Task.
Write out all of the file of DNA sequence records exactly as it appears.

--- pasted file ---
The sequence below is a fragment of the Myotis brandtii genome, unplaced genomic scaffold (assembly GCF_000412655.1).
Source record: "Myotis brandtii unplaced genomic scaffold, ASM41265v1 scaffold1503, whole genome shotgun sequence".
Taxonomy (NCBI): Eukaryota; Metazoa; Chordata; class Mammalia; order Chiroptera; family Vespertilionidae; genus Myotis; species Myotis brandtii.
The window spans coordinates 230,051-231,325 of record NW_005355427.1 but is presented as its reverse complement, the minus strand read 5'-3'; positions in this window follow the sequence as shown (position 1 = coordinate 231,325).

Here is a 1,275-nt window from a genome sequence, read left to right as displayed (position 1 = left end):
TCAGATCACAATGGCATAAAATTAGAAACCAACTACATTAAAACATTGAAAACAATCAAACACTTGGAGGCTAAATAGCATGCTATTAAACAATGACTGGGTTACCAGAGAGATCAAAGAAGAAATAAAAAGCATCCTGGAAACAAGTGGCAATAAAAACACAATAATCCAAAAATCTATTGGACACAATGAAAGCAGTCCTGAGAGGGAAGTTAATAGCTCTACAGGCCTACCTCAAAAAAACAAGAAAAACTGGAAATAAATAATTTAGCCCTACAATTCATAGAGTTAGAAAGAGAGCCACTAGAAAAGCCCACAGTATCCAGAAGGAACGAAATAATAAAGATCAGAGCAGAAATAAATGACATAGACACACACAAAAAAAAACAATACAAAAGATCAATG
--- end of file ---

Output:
The sequence below is a fragment of the Myotis brandtii genome, unplaced genomic scaffold (assembly GCF_000412655.1).
Source record: "Myotis brandtii unplaced genomic scaffold, ASM41265v1 scaffold1503, whole genome shotgun sequence".
Taxonomy (NCBI): Eukaryota; Metazoa; Chordata; class Mammalia; order Chiroptera; family Vespertilionidae; genus Myotis; species Myotis brandtii.
The window spans coordinates 230,051-231,325 of record NW_005355427.1 but is presented as its reverse complement, the minus strand read 5'-3'; positions in this window follow the sequence as shown (position 1 = coordinate 231,325).

Here is a 1,275-nt window from a genome sequence, read left to right as displayed (position 1 = left end):
TCAGATCACAATGGCATAAAATTAGAAACCAACTACATTAAAACATTGAAAACAATCAAACACTTGGAGGCTAAATAGCATGCTATTAAACAATGACTGGGTTACCAGAGAGATCAAAGAAGAAATAAAAAGCATCCTGGAAACAAGTGGCAATAAAAACACAATAATCCAAAAATCTATTGGACACAATGAAAGCAGTCCTGAGAGGGAAGTTAATAGCTCTACAGGCCTACCTCAAAAAAACAAGAAAAACTGGAAATAAATAATTTAGCCCTACAATTCATAGAGTTAGAAAGAGAGCCACTAGAAAAGCCCACAGTATCCAGAAGGAACGAAATAATAAAGATCAGAGCAGAAATAAATGACATAGACACACACAAAAAAAAACAATACAAAAGATCAATG